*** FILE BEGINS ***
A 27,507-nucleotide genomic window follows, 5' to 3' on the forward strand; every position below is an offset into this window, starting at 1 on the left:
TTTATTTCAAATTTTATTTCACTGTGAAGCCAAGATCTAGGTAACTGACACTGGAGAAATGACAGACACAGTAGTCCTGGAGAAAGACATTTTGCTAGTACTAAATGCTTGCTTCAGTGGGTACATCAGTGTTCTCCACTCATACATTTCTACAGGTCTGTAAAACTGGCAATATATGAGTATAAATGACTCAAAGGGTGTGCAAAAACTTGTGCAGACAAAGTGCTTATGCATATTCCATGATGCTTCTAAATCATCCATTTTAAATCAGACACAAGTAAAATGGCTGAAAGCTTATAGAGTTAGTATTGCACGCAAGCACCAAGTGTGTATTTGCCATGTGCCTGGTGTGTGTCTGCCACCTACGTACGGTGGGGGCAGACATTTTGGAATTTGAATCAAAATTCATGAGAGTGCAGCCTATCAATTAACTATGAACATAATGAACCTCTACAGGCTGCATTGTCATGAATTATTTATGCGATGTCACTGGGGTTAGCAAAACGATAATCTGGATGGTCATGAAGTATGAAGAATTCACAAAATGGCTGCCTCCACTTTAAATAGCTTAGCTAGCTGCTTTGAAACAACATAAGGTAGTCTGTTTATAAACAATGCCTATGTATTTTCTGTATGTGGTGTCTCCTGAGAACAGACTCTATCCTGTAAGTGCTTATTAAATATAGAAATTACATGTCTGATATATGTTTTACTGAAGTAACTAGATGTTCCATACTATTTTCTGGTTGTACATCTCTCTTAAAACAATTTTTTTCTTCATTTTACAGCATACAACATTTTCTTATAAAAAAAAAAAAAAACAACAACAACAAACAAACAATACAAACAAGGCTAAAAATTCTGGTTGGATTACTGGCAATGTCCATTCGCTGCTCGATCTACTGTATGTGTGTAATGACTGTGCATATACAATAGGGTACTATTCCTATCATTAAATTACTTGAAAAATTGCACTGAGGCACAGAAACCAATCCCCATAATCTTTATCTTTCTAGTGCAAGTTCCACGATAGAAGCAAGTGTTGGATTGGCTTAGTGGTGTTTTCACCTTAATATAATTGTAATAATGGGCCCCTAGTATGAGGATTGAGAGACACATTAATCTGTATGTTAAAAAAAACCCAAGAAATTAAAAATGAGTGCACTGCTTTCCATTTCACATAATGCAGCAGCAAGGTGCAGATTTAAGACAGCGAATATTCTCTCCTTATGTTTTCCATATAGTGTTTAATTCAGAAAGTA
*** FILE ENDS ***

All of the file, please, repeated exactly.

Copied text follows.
A 27,507-nucleotide genomic window follows, 5' to 3' on the forward strand; every position below is an offset into this window, starting at 1 on the left:
TTTATTTCAAATTTTATTTCACTGTGAAGCCAAGATCTAGGTAACTGACACTGGAGAAATGACAGACACAGTAGTCCTGGAGAAAGACATTTTGCTAGTACTAAATGCTTGCTTCAGTGGGTACATCAGTGTTCTCCACTCATACATTTCTACAGGTCTGTAAAACTGGCAATATATGAGTATAAATGACTCAAAGGGTGTGCAAAAACTTGTGCAGACAAAGTGCTTATGCATATTCCATGATGCTTCTAAATCATCCATTTTAAATCAGACACAAGTAAAATGGCTGAAAGCTTATAGAGTTAGTATTGCACGCAAGCACCAAGTGTGTATTTGCCATGTGCCTGGTGTGTGTCTGCCACCTACGTACGGTGGGGGCAGACATTTTGGAATTTGAATCAAAATTCATGAGAGTGCAGCCTATCAATTAACTATGAACATAATGAACCTCTACAGGCTGCATTGTCATGAATTATTTATGCGATGTCACTGGGGTTAGCAAAACGATAATCTGGATGGTCATGAAGTATGAAGAATTCACAAAATGGCTGCCTCCACTTTAAATAGCTTAGCTAGCTGCTTTGAAACAACATAAGGTAGTCTGTTTATAAACAATGCCTATGTATTTTCTGTATGTGGTGTCTCCTGAGAACAGACTCTATCCTGTAAGTGCTTATTAAATATAGAAATTACATGTCTGATATATGTTTTACTGAAGTAACTAGATGTTCCATACTATTTTCTGGTTGTACATCTCTCTTAAAACAATTTTTTTCTTCATTTTACAGCATACAACATTTTCTTATAAAAAAAAAAAAAAACAACAACAACAAACAAACAATACAAACAAGGCTAAAAATTCTGGTTGGATTACTGGCAATGTCCATTCGCTGCTCGATCTACTGTATGTGTGTAATGACTGTGCATATACAATAGGGTACTATTCCTATCATTAAATTACTTGAAAAATTGCACTGAGGCACAGAAACCAATCCCCATAATCTTTATCTTTCTAGTGCAAGTTCCACGATAGAAGCAAGTGTTGGATTGGCTTAGTGGTGTTTTCACCTTAATATAATTGTAATAATGGGCCCCTAGTATGAGGATTGAGAGACACATTAATCTGTATGTTAAAAAAAACCCAAGAAATTAAAAATGAGTGCACTGCTTTCCATTTCACATAATGCAGCAGCAAGGTGCAGATTTAAGACAGCGAATATTCTCTCCTTATGTTTTCCATATAGTGTTTAATTCAGAAAGTA